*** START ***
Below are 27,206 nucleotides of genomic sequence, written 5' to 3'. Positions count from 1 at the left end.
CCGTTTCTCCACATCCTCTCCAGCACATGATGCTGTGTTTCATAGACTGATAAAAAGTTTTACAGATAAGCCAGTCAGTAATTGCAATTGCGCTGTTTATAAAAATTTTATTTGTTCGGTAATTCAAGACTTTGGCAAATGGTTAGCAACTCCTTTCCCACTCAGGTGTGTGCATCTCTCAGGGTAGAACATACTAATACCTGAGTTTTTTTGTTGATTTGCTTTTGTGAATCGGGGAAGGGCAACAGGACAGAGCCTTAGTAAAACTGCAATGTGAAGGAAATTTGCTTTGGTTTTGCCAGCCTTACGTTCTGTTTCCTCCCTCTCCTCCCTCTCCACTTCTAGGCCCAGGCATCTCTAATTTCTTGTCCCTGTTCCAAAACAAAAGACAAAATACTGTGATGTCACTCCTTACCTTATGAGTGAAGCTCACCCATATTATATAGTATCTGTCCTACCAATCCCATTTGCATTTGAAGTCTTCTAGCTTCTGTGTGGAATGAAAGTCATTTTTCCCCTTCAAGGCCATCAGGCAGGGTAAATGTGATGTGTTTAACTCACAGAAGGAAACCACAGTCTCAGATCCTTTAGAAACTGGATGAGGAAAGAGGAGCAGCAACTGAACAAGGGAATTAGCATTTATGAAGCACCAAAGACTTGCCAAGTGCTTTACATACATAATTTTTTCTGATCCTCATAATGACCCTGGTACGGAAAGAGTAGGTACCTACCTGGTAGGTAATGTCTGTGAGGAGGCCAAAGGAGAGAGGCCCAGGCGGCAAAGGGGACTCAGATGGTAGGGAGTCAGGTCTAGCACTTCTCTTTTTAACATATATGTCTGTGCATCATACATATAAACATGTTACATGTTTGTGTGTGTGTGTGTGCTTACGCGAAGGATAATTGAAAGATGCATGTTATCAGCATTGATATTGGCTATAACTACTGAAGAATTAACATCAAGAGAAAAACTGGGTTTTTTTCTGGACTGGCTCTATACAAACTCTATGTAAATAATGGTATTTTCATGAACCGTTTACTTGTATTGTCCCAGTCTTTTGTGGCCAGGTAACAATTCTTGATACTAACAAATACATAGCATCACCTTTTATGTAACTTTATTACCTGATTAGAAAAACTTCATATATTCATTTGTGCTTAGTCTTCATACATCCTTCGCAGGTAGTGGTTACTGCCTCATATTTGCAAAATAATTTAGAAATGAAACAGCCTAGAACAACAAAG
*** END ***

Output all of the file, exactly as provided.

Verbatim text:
Below are 27,206 nucleotides of genomic sequence, written 5' to 3'. Positions count from 1 at the left end.
CCGTTTCTCCACATCCTCTCCAGCACATGATGCTGTGTTTCATAGACTGATAAAAAGTTTTACAGATAAGCCAGTCAGTAATTGCAATTGCGCTGTTTATAAAAATTTTATTTGTTCGGTAATTCAAGACTTTGGCAAATGGTTAGCAACTCCTTTCCCACTCAGGTGTGTGCATCTCTCAGGGTAGAACATACTAATACCTGAGTTTTTTTGTTGATTTGCTTTTGTGAATCGGGGAAGGGCAACAGGACAGAGCCTTAGTAAAACTGCAATGTGAAGGAAATTTGCTTTGGTTTTGCCAGCCTTACGTTCTGTTTCCTCCCTCTCCTCCCTCTCCACTTCTAGGCCCAGGCATCTCTAATTTCTTGTCCCTGTTCCAAAACAAAAGACAAAATACTGTGATGTCACTCCTTACCTTATGAGTGAAGCTCACCCATATTATATAGTATCTGTCCTACCAATCCCATTTGCATTTGAAGTCTTCTAGCTTCTGTGTGGAATGAAAGTCATTTTTCCCCTTCAAGGCCATCAGGCAGGGTAAATGTGATGTGTTTAACTCACAGAAGGAAACCACAGTCTCAGATCCTTTAGAAACTGGATGAGGAAAGAGGAGCAGCAACTGAACAAGGGAATTAGCATTTATGAAGCACCAAAGACTTGCCAAGTGCTTTACATACATAATTTTTTCTGATCCTCATAATGACCCTGGTACGGAAAGAGTAGGTACCTACCTGGTAGGTAATGTCTGTGAGGAGGCCAAAGGAGAGAGGCCCAGGCGGCAAAGGGGACTCAGATGGTAGGGAGTCAGGTCTAGCACTTCTCTTTTTAACATATATGTCTGTGCATCATACATATAAACATGTTACATGTTTGTGTGTGTGTGTGTGCTTACGCGAAGGATAATTGAAAGATGCATGTTATCAGCATTGATATTGGCTATAACTACTGAAGAATTAACATCAAGAGAAAAACTGGGTTTTTTTCTGGACTGGCTCTATACAAACTCTATGTAAATAATGGTATTTTCATGAACCGTTTACTTGTATTGTCCCAGTCTTTTGTGGCCAGGTAACAATTCTTGATACTAACAAATACATAGCATCACCTTTTATGTAACTTTATTACCTGATTAGAAAAACTTCATATATTCATTTGTGCTTAGTCTTCATACATCCTTCGCAGGTAGTGGTTACTGCCTCATATTTGCAAAATAATTTAGAAATGAAACAGCCTAGAACAACAAAG